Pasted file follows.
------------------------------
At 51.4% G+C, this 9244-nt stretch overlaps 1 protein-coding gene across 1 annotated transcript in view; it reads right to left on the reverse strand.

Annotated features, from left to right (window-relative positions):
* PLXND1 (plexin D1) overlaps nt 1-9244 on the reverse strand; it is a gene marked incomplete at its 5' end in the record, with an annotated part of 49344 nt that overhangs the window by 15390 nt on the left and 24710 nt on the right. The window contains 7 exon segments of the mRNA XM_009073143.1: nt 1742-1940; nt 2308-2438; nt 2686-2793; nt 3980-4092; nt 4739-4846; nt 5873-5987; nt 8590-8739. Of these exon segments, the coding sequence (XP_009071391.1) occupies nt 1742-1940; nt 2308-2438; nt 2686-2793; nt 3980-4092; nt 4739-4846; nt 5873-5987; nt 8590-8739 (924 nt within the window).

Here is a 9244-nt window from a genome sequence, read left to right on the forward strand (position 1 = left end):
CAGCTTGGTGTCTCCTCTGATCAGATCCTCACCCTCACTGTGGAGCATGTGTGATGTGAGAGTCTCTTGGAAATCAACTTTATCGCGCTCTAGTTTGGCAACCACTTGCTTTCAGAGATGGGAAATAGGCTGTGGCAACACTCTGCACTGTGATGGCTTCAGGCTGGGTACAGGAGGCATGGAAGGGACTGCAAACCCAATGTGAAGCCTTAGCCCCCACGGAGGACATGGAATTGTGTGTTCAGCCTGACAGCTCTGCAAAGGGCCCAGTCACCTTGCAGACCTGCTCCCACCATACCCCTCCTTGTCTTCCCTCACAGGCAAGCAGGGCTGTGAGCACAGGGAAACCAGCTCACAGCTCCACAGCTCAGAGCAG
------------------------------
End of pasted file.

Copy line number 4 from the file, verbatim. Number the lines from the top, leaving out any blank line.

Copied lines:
Here is a 9244-nt window from a genome sequence, read left to right on the forward strand (position 1 = left end):